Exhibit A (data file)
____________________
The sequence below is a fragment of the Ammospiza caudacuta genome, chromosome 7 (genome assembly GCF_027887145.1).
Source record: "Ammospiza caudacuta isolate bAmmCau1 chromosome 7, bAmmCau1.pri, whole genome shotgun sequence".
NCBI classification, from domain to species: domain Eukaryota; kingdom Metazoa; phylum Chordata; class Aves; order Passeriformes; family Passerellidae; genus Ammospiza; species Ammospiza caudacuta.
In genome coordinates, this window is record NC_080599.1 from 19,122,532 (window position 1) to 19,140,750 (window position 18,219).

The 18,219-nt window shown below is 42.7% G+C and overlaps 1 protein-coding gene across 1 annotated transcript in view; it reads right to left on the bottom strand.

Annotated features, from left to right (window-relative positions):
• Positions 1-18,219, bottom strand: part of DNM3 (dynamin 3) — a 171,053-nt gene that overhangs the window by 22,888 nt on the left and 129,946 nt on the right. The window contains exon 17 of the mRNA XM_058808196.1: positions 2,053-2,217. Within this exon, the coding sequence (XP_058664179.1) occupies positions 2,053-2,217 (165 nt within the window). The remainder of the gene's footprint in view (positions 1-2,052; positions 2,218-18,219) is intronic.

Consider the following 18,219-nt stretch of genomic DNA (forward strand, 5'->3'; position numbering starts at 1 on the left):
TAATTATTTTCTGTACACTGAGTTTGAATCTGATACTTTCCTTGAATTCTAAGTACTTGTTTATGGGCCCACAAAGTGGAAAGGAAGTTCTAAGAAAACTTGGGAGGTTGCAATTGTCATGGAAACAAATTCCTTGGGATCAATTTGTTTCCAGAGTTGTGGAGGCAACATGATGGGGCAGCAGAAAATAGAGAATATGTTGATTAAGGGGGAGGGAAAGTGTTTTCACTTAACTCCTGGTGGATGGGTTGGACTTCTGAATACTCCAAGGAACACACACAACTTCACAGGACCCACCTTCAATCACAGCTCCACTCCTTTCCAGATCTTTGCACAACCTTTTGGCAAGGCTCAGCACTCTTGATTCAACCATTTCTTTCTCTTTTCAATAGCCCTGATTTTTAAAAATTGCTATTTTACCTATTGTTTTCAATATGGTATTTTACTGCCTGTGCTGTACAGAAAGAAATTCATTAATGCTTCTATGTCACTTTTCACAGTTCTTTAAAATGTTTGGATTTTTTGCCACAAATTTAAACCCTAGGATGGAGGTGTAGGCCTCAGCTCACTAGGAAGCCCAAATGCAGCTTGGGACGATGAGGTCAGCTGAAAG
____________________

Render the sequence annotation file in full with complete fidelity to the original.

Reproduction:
The sequence below is a fragment of the Ammospiza caudacuta genome, chromosome 7 (genome assembly GCF_027887145.1).
Source record: "Ammospiza caudacuta isolate bAmmCau1 chromosome 7, bAmmCau1.pri, whole genome shotgun sequence".
NCBI classification, from domain to species: domain Eukaryota; kingdom Metazoa; phylum Chordata; class Aves; order Passeriformes; family Passerellidae; genus Ammospiza; species Ammospiza caudacuta.
In genome coordinates, this window is record NC_080599.1 from 19,122,532 (window position 1) to 19,140,750 (window position 18,219).

The 18,219-nt window shown below is 42.7% G+C and overlaps 1 protein-coding gene across 1 annotated transcript in view; it reads right to left on the bottom strand.

Annotated features, from left to right (window-relative positions):
• Positions 1-18,219, bottom strand: part of DNM3 (dynamin 3) — a 171,053-nt gene that overhangs the window by 22,888 nt on the left and 129,946 nt on the right. The window contains exon 17 of the mRNA XM_058808196.1: positions 2,053-2,217. Within this exon, the coding sequence (XP_058664179.1) occupies positions 2,053-2,217 (165 nt within the window). The remainder of the gene's footprint in view (positions 1-2,052; positions 2,218-18,219) is intronic.

Consider the following 18,219-nt stretch of genomic DNA (forward strand, 5'->3'; position numbering starts at 1 on the left):
TAATTATTTTCTGTACACTGAGTTTGAATCTGATACTTTCCTTGAATTCTAAGTACTTGTTTATGGGCCCACAAAGTGGAAAGGAAGTTCTAAGAAAACTTGGGAGGTTGCAATTGTCATGGAAACAAATTCCTTGGGATCAATTTGTTTCCAGAGTTGTGGAGGCAACATGATGGGGCAGCAGAAAATAGAGAATATGTTGATTAAGGGGGAGGGAAAGTGTTTTCACTTAACTCCTGGTGGATGGGTTGGACTTCTGAATACTCCAAGGAACACACACAACTTCACAGGACCCACCTTCAATCACAGCTCCACTCCTTTCCAGATCTTTGCACAACCTTTTGGCAAGGCTCAGCACTCTTGATTCAACCATTTCTTTCTCTTTTCAATAGCCCTGATTTTTAAAAATTGCTATTTTACCTATTGTTTTCAATATGGTATTTTACTGCCTGTGCTGTACAGAAAGAAATTCATTAATGCTTCTATGTCACTTTTCACAGTTCTTTAAAATGTTTGGATTTTTTGCCACAAATTTAAACCCTAGGATGGAGGTGTAGGCCTCAGCTCACTAGGAAGCCCAAATGCAGCTTGGGACGATGAGGTCAGCTGAAAG